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AACC

Suppression of a Specific Kinase Blocks Growth of Dependent Tumors

By Labmedica International staff writers
Posted on 20 Dec 2018
A recent paper revealed that the enzyme glycogen synthase kinase 3 (GSK3) was required for the in vitro and in vivo growth and survival of human mutant KRas-dependent tumors but was dispensable for mutant KRas-independent tumors.

Approximately 20% of all human cancers have mutations in the KRas (V-Ki-ras2 Kirsten rat sarcoma viral oncogene homolog) gene. These KRas-mutant cancers are among the most difficult to treat due to their resistance to chemotherapy.

Image: A model of the active site of the kinase GSK-3 (glycogen synthase kinase 3) (Photo courtesy of Wikimedia Commons).
Image: A model of the active site of the kinase GSK-3 (glycogen synthase kinase 3) (Photo courtesy of Wikimedia Commons).

Since targeting KRas directly has proven difficult, identifying vulnerabilities specific for mutant KRas tumors is an important alternative approach. Toward this end, investigators at the Moffit Cancer Center (Tampa, FL, USA) sought to identify kinases and their corresponding pathways that were required by mutant KRas tumors in order to induce malignant transformation and to target such pathways for cancer therapy.

They reported in the December 4, 2018, online edition of the journal Nature Communications that the kinase GSK3 was necessary for survival of a KRas-dependent cancer cell line, and that suppression of GSK3 inhibited tumor growth by increasing the levels of beta-catenin, a dual function protein, involved in regulation and coordination of cell–cell adhesion and gene transcription, and c-Myc, a regulator of genes and proto-oncogenes that code for transcription factors. Inhibiting phosphorylation of the GSK3 substrates c-Myc and beta-catenin and their subsequent upregulation contributed to the antitumor activity of GSK3 inhibition.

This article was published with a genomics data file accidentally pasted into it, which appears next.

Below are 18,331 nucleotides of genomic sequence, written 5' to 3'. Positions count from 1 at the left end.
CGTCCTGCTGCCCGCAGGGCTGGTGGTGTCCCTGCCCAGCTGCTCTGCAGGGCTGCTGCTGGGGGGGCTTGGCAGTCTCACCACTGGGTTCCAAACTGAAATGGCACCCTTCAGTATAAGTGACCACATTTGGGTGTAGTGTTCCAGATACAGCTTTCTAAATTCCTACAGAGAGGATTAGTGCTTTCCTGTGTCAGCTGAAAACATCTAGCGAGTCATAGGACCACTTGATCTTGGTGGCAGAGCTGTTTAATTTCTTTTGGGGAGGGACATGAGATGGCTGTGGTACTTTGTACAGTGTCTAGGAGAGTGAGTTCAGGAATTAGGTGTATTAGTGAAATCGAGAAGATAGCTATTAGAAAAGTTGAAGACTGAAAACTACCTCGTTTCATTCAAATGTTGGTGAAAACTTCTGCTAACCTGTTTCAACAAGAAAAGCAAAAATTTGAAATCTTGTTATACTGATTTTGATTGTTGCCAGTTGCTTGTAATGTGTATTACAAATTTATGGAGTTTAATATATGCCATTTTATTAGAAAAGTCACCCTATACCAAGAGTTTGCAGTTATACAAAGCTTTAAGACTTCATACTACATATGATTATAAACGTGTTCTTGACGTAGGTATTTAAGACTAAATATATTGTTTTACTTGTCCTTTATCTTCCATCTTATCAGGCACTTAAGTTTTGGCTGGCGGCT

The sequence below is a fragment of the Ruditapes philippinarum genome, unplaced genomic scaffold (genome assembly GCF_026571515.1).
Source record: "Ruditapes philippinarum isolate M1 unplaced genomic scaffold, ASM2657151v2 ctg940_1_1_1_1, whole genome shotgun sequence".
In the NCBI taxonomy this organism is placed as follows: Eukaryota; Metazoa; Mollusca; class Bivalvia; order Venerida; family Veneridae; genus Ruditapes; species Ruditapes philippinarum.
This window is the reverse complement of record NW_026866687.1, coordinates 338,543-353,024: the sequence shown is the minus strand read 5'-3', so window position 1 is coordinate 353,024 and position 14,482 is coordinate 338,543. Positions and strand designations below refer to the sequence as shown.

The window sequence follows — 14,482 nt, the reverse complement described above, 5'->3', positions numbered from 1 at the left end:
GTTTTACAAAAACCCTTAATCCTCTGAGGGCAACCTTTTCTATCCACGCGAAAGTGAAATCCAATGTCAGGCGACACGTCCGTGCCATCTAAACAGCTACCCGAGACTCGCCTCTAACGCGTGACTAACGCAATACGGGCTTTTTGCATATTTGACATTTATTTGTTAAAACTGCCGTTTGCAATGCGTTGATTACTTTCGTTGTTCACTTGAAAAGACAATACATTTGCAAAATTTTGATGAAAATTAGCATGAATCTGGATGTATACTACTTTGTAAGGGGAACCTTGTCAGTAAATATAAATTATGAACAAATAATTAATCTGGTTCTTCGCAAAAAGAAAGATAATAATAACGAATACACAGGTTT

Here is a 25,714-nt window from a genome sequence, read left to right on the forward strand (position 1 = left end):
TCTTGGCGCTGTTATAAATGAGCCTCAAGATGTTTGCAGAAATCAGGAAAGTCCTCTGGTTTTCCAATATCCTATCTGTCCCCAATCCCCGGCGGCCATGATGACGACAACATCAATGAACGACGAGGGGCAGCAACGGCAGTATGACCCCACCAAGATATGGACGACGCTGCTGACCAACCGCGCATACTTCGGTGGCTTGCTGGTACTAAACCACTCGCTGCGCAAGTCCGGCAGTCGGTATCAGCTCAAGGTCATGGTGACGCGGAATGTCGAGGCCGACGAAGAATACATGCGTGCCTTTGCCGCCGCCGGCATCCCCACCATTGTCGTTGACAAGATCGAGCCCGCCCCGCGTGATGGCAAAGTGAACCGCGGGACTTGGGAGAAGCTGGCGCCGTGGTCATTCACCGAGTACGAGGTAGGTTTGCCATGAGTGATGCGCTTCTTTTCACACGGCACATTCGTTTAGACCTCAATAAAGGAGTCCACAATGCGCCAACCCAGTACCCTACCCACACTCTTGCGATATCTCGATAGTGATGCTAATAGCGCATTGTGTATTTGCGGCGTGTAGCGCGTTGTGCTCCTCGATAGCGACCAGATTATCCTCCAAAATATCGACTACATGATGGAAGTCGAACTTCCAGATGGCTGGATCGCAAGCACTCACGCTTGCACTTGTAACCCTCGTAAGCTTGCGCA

The investigators showed that GSK3 chemical or genetic blockade inhibited the growth in mice of mutant KRas primary and metastatic patient-derived xenografts from pancreatic cancer patients who had progressed despite chemo- and radiation therapies. This discovery has opened new avenues to target mutant KRas-dependent cancers.

“This study discovered a novel vulnerability in mutant KRas-addicted human cancers. We have uncovered an essential link between GSK3 activity and mutant KRas dependency that is highly relevant in many aggressive and end-stage cancers. This discovery opens new avenues to target mutant KRas-addicted cancers,” said senior author Dr. Said Sebti, a senior member of the drug discovery department at Moffit Cancer Center.

Related Links:
Moffit Cancer Center


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